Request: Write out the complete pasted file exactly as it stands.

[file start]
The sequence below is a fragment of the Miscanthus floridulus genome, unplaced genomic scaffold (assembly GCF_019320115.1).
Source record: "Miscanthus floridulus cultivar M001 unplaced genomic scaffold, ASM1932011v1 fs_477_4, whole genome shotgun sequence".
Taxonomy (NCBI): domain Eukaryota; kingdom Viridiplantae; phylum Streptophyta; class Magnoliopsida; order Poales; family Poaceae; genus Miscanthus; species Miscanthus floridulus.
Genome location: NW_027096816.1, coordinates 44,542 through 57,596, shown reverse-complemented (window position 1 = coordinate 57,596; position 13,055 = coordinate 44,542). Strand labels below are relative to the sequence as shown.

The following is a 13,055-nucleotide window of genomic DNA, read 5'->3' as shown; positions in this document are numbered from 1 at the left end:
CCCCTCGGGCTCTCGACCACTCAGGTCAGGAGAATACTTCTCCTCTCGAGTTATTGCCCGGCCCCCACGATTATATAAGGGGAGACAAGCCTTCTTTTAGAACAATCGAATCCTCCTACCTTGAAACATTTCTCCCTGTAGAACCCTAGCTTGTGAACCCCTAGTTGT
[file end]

The sequence below is a fragment of the Miscanthus floridulus genome, unplaced genomic scaffold (assembly GCF_019320115.1).
Source record: "Miscanthus floridulus cultivar M001 unplaced genomic scaffold, ASM1932011v1 fs_477_4, whole genome shotgun sequence".
Taxonomy (NCBI): domain Eukaryota; kingdom Viridiplantae; phylum Streptophyta; class Magnoliopsida; order Poales; family Poaceae; genus Miscanthus; species Miscanthus floridulus.
Genome location: NW_027096816.1, coordinates 44,542 through 57,596, shown reverse-complemented (window position 1 = coordinate 57,596; position 13,055 = coordinate 44,542). Strand labels below are relative to the sequence as shown.

The following is a 13,055-nucleotide window of genomic DNA, read 5'->3' as shown; positions in this document are numbered from 1 at the left end:
CCCCTCGGGCTCTCGACCACTCAGGTCAGGAGAATACTTCTCCTCTCGAGTTATTGCCCGGCCCCCACGATTATATAAGGGGAGACAAGCCTTCTTTTAGAACAATCGAATCCTCCTACCTTGAAACATTTCTCCCTGTAGAACCCTAGCTTGTGAACCCCTAGTTGT